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N.H. Police Reform Advocates Unhappy With Gutted Senate Bill

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Photo: West Midlands Police/cc/flickr
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The New Hampshire Senate passed a bill last week based on recommendations from Gov. Sununu's commission on police accountability and transparency.

The governor created the so-called LEACT commission last summer in response to the killing of George Floyd at the hands of Minneapolice Police.

But Senate members voted in favor of an amendment that eliminated key parts of the bill, and police reform advocates say the changes effectively gut the bill.

NHPR's Emily Quirk spoke with Joseph Lascaze who served on the LEACT commisison and is a justice organizer for the ACLU of New Hampshire. 

Emily Quirk: So you were part of this LEACT commission that spent two months exploring how New Hampshire could improve its police practices. Can you remind us about the work this group accomplished?

Joseph Lascaze: Last summer, we all came together. It was a collective group of many diverse members, including law enforcement, from the mental health community and community advocates as well. We came together and we examined different ways that New Hampshire could improve our relationships with law enforcement and community as well as be transparent. This recommendation that we're talking about, in SB 96, on the collection of data on race and ethnicity, was a recommendation that came forward out of the commission after we heard numerous testimony from community members, as well as the recommendation from law enforcement that this was a provision that was needed.

Emily Quirk: So let's go back to that. One of the key recommendations that was stripped from the original bill was a requirement for police agencies to collect demographic data, including race. Instead, the bill would now establish a study group to look at data collection in New Hampshire. Can you tell us more about why the LEACT commission made this recommendation in the first place?

Joseph Lascaze: We heard community members talk about personal experiences. They became vulnerable for the public. They shared situations, whether through written testimony or by calling in. We knew that New Hampshire doesn't have data in a centralized area that is accurate for instances of law enforcement interacting with community members in an official capacity. So we studied this for a while, at great length, and came to the conclusion that we needed to have this information so that we would be able to look at the system and see where in the system there was a breakdown in the discrimination and targetization that we were hearing from community members was happening.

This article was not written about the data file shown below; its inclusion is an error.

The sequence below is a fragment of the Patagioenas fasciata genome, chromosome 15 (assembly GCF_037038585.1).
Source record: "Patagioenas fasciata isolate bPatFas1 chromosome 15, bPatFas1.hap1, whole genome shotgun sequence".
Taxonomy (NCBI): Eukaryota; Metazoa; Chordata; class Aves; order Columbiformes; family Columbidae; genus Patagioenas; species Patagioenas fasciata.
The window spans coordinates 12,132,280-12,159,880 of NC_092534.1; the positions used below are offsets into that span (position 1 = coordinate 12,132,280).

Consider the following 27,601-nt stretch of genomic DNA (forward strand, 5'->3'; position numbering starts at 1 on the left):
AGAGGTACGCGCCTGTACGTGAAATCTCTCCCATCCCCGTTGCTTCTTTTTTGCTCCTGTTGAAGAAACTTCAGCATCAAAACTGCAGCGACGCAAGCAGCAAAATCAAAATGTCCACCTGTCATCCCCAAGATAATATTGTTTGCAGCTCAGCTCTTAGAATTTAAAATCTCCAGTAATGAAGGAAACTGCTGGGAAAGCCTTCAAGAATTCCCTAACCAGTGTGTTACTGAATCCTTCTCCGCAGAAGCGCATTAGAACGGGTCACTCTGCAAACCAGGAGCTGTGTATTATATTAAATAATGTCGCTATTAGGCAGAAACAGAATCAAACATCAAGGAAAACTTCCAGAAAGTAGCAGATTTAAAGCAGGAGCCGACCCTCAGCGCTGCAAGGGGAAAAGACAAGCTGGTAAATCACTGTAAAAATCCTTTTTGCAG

Emily Quirk: Do you think another study group looking specifically at data collection could still be helpful?

Joseph Lascaze: It makes no sense. That's exactly what the governor's commission was established to do. We did this for an extensive amount of time. Why would we need to spend more time when a situation is happening now? That's really what is important, and what we need to keep in mind. Right now, there is instances of this happening in New Hampshire. Granite State members are being affected. We heard this already. So why do we need to study this further? That doesn't make any sense. The only thing that does is it sends a message to the community members who have brought this concern forward that their issues and concerns are not valued as deeply as the others that have decided to take this out of the bill.

Emily Quirk: The bill does still include a requirement for all police agencies to use body and dash cameras. So are there still parts of the current bill that you're happy with?

Joseph Lascaze: Absolutely. There are still great provisions within this bill that are headed to the House. But with the gutting of the previous sections, we're going to still continue advocating and fighting to make sure that there's concern that this solution, which was, you know, a recommendation from the LEACT commission, goes forward.

Emily Quirk: The LEACT commission's final report came out last August. Do you feel like the state as a whole has made meaningful progress on police reform since then?

Joseph Lascaze: I think that there are places within the state that has made some changes. I know that the Police Standards and Training Council, they adopted some policy changes immediately to fall in line with the LEACT recommendations. Director [John] Scippa has made some great changes at Police Standards and Training Council. I also know that there's been some implicit bias training done within the Attorney General's office. But overall, I think that there was a lot of great recommendations that came out of the LEACT commission that this state had an opportunity to set themselves apart from the rest of the nation and say that we are taking this stand when it comes to criminal justice reform, when it comes to making sure that we are making an equitable place for everyone. And I don't know if we hit that mark.

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